I know not everyone follows or cares about what the County Commission does on a regular basis, and that is a shame considering everything that happens up there affects everybody in the County. But John is right, we have laws and rules in place in order to avoid confusion and chaos. Last year I and Linda Yockey along with Ginger Shofner spent a great deal of time, over the course of many months, updating, correcting and amending the by-laws of the Commission whose official title is "Local Rules of the Board of Commissioners of Bedford County, Tennessee". We created no less than 6 drafts of that document and after each draft, reviewed it for clarity, correctness, and asked for comments from the other commissioners and the Mayor. Prior to the last draft we held a public work study session with the Rules and Legislative Committee. Finally on Jan, 10, 2017 the final draft was presented to the full commission and the rules were adopted unanimously by a vote of 18-0. Inside these rules, in RULE 1 SEC T"...All Rules not covered herein shall be governed by Robert's Rules of Order as contained in the latest copyrighted edition." and in RULE 1 Section L which covers motions: MOTIONS: "Motions may be made only by Board of Commissioners members." continuing on in section L 1. .."no motion shall be debated until the same is seconded and stated by the Chairperson." In all the Commission meetings I have attended, when an item is read from the Agenda, the words "Move to approve" are usually said and quickly followed buy "Second". In my mind it is clear that in order for the Commission to discuss an item there must be a motion from the floor and a second before there is to be any debate, discussion, amendments, vote, etc. In Tuesday nights meeting there was never a motion made or seconded, and Ginger was correct to point out no action could be taken. In hindsight what should have happened was to have a motion to accept, a second, and then a vote. With all those who have voiced opposition to changing the beer distance, the motion would have failed, and the matter properly disposed of. By our rules, the County Attorney is the parliamentarian, and is charged with explaining to the Commission any question on procedure, and in his absence the Commission .."may elect a parliamentarian to serve a such for that particular meeting." I believe that since Ginger works with, and was filling in for John T and also serves as the City attorney, she was well qualified and accepted as the parliamentarian, and acted correctly.

    Chuck Heflin

    County Commissioner 5th District

    -- Posted by Cheflinjr on Thu, Jun 15, 2017, at 1:47 PM
  • It's really quite nice to see someone who has more than a rudimentary grasp of Robert's rules. I have a few observations about the excellent exposition of Mr. Carney and about one of the comments.

    1. The current edition of Robert is "Robert's Rules of Order Newly Revised" (RONR) (11th ed., 2011 deCapo Press/Perseus Book Group). The council might think about amending its rules to update the title, because the last copyrighted edition of "Robert's Rules of Order" was 1893. In 1915, the title became, "Robert's Rules of Order Revised," and in 1970, the seventh edition was retitled "Robert's Rules of Order Newly Revised." The 11th edition was copyrighted in 2011, but the original title has been out of print for over 100 years. Ergo, abiding by the council's rules is somewhat problematic.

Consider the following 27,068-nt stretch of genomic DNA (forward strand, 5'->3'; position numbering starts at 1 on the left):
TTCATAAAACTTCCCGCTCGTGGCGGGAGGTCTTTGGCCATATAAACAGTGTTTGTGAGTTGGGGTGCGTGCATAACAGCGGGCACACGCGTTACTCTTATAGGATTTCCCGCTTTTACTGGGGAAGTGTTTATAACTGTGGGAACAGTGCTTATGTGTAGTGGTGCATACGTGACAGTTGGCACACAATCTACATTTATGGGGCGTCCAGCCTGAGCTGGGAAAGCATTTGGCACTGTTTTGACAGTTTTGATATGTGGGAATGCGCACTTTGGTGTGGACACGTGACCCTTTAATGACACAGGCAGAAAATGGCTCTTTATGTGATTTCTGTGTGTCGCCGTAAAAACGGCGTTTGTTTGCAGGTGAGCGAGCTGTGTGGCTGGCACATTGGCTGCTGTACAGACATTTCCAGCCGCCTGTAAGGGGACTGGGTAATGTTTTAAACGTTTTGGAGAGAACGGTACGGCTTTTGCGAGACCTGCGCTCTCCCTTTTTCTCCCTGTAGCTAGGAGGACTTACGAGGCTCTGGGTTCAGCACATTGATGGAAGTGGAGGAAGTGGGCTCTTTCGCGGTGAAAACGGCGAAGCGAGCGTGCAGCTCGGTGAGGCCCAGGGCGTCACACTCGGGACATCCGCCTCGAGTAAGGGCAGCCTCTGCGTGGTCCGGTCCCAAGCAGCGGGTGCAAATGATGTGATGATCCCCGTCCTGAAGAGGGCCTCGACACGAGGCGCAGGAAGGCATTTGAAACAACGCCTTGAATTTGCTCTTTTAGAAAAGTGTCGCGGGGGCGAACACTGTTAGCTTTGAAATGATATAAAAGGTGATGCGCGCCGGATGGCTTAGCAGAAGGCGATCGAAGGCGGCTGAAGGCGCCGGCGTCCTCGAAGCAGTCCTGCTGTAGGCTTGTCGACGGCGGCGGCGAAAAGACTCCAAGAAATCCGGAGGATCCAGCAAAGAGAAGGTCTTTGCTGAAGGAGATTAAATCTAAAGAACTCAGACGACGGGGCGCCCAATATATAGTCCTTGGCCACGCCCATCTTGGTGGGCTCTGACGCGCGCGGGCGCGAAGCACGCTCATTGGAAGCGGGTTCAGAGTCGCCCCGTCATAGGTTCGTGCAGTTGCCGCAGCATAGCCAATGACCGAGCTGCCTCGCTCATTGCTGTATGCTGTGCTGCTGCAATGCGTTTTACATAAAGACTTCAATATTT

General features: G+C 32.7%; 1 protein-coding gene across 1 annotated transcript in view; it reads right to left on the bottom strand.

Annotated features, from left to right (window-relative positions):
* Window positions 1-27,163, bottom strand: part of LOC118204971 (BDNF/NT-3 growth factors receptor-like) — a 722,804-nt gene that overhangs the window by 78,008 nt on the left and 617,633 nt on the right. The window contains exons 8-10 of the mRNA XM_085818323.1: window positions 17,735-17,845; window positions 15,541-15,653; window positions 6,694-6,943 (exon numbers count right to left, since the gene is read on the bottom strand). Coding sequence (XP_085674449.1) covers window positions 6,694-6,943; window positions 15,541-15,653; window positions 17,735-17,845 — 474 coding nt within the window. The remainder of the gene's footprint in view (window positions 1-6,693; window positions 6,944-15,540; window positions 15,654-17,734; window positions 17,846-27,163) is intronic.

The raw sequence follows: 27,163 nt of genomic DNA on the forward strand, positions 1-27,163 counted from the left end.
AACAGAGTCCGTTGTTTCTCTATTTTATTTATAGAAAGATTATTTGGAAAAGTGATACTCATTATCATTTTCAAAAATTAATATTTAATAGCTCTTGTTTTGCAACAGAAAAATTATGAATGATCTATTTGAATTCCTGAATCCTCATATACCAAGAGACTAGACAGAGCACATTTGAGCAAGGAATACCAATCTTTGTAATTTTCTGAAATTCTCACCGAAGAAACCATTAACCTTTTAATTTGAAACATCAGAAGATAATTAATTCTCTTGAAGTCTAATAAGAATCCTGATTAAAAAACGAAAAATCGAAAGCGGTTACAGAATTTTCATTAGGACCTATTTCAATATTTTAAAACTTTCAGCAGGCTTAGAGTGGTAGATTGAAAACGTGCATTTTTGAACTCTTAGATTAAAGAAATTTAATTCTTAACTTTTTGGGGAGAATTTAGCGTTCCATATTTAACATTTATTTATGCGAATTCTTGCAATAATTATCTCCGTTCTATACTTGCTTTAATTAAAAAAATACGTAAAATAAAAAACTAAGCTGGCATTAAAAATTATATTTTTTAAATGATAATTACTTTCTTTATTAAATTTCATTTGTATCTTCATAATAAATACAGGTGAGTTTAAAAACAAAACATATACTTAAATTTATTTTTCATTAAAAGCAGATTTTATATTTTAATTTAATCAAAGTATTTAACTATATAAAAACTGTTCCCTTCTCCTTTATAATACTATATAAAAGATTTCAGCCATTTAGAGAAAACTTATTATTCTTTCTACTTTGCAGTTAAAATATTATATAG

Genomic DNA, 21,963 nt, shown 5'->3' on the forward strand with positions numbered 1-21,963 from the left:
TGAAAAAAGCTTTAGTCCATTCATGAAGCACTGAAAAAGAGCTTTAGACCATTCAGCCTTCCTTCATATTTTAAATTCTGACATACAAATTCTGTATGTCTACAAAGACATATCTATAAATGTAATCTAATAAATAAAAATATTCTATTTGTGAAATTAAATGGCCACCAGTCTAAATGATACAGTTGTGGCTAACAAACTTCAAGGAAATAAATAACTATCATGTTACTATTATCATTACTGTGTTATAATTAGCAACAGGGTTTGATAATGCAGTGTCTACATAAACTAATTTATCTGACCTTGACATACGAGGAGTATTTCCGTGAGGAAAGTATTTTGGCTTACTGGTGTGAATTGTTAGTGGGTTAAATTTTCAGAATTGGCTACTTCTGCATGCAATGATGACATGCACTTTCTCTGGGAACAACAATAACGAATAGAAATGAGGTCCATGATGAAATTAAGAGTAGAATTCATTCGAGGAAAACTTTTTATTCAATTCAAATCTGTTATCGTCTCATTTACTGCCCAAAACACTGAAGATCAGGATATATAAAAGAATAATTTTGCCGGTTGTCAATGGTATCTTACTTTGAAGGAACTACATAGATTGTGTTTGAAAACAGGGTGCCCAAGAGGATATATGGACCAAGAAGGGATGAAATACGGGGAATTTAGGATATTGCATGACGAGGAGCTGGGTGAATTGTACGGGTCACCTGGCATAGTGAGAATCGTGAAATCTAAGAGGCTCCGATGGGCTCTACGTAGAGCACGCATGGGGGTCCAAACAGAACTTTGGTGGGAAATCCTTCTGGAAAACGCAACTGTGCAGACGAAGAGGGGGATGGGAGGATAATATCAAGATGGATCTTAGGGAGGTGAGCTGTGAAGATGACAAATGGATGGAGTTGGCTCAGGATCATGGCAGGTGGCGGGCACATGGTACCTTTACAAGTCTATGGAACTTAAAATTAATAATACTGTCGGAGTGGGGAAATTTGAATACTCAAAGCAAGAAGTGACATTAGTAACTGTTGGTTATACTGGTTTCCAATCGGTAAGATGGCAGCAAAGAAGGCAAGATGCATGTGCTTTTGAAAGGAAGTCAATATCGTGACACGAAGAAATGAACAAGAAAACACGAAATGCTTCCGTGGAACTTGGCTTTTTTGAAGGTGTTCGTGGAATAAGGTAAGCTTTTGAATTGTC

2. "Motions for action on reports" (RONR p. 506 ff.) contains the rules about when committee report recommendations require motions and when such a motion may be "assumed" by the chairman. It is somewhat misleading to simply state that no motion is required. One thing is true, and that is that a motion that comes from a committee of more than one member does not need a second. That's because at least a couple of people (committee members) do want the matter to be considered. The article's author probably knows that the purpose of a second isn't to indicate agreement with the motion, but rather agreement that the motion should be taken up and decided. (I've seconded motions just so they could be voted down.)

    3. Some of the factors that go to the considerations about whether motions are actually necessary when dealing with committee reports include (1)a group's own customs where the chair might so frequently "assume" the motion that one would think no motions are necessary. But the fact is that the chair must frame the question as if it had been a motion and state clearly what the members are debating and voting on, and (2) the possibility that the council is availing itself of Robert's provisions for "PROCEDURE IN SMALL BOARDS" (RONR p. 487 ff.) where motions need not be seconded, and "When a proposal is perfectly clear to all present, a vote can be taken without a motion's having been introduced." This gets back to the real issue of whether it is "perfectly" clear about what is being decided.

    This council might be interested in having a professional parliamentarian conduct a workshop, or assist in revising the council's meeting rules to cover the subjects that Mr. Carney has so eloquently discussed. The National Association of Parliamentarians (www.parliemantarians.org) can help them locate a professional who would be honored to assist this council in tightening up things so as to save time and avoid troublesome situations.

    And, if the members are interested in a little more commentary on a host of provisions of Robert's rules, they might consider obtaining the companion book that will add to their perspective of the material. I recommend "Robert's Rules for Dummies," written by

    Yours truly,

    C. Alan Jennings, PRP

    Baton Rouge, Louisiana

    -- Posted by caj.btr on Thu, Jun 15, 2017, at 4:37 PM